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Only My Systolic Blood Pressure is High, Do I Need Treatment?


Updated February 06, 2008

Question: Only My Systolic Blood Pressure is High, Do I Need Treatment?

Yes, though the treatment options vary. This is most likely just a variation of “regular” high blood pressure. Everyone’s body is a little different, and it is not uncommon for patients to have one number (systolic or diastolic) that is more elevated than the other. Some people have elevated systolic pressure but normal, or even below normal diastolic pressure. It is also possible to have an elevated diastolic pressure with a normal systolic pressure, though this is less common.

A condition called isolated systolic hypertension, where the systolic pressure rises and the diastolic pressure stays close to normal. Isolated systolic hypertension usually affects older people and is the result of a very clear and known disease process somewhere else in the body.

While there is no universal rule, a good rule of thumb to consider is that the systolic pressure in isolated systolic hypertension is usually very high, often close to 200. If your systolic pressure is elevated and your diastolic pressure is not, that doesn’t mean you have isolated systolic hypertension. It most likely means you have “ordinary” high blood pressure. Your doctor will be able to tell for sure.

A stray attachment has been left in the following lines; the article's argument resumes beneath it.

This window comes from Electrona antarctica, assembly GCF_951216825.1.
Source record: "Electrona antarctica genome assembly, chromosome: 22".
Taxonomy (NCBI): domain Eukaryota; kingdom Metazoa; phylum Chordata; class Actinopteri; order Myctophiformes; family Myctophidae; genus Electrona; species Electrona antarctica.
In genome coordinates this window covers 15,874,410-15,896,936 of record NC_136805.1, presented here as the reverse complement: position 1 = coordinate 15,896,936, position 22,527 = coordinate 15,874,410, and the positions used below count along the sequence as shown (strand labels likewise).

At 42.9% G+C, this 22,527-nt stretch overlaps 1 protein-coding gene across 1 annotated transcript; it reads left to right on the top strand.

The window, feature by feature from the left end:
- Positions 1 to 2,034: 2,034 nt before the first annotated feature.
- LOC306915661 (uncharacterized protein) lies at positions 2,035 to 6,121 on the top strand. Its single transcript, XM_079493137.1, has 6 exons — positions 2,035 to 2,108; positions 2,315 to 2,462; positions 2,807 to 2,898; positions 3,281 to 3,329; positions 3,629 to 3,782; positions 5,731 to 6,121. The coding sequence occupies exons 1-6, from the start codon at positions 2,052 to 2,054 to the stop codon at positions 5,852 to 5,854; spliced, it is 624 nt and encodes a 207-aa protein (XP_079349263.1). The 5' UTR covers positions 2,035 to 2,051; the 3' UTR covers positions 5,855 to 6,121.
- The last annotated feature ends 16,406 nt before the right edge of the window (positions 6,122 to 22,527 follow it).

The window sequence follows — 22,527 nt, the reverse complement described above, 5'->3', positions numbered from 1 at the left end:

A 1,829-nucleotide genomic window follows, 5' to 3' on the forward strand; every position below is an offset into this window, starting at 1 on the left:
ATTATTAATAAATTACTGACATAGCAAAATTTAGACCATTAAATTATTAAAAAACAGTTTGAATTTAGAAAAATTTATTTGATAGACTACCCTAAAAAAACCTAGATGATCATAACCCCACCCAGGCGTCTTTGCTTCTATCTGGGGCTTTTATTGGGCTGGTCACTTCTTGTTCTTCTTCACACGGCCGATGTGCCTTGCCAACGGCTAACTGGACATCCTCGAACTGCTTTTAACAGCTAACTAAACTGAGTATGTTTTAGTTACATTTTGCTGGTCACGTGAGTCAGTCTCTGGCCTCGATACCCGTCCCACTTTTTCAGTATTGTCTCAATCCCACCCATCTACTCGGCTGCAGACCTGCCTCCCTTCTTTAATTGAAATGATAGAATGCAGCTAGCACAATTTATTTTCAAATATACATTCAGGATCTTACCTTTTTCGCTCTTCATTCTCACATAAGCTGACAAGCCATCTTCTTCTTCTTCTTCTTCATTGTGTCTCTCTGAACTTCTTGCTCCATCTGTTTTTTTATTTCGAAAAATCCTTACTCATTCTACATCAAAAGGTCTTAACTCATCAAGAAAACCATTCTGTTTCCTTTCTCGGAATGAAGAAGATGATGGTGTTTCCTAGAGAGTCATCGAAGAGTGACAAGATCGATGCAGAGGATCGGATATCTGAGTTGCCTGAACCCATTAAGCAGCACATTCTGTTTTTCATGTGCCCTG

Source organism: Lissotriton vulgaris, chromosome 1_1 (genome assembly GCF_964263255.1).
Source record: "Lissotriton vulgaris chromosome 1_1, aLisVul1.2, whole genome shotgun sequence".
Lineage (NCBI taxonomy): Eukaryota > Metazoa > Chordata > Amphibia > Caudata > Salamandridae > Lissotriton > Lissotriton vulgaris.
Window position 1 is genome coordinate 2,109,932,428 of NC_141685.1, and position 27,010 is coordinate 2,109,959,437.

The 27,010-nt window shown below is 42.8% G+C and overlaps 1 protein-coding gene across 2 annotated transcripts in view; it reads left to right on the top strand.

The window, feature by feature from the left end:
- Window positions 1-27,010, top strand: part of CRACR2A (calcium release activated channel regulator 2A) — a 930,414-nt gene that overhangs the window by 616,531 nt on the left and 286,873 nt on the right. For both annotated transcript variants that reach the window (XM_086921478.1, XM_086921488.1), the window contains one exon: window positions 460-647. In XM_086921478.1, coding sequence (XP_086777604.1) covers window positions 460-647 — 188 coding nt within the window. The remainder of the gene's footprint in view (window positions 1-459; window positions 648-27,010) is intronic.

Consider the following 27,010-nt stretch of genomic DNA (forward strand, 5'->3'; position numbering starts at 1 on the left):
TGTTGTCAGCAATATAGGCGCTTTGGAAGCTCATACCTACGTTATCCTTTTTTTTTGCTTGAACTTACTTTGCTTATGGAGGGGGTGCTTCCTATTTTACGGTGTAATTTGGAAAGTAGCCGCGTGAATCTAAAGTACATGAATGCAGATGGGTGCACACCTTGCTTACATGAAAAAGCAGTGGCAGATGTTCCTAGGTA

Because cases where one number is more elevated over baseline than the other number usually represent standard hypertension, the treatment options are the same. In cases of true isolated systolic hypertension, the treatment options are different, and usually several treatments are tried at the same time.

If you’ve noticed your blood pressure readings show this “one is elevated, one is not” pattern, tell your doctor. He can run different tests to make sure that there is not some other, underlying problem that needs to be addressed. Depending on your personal medical history, figuring this out might go quickly, or it may take a bit of time as your doctor builds up a blood pressure record and checks for any underlying disease.

Related: Special Types of High Blood Pressure

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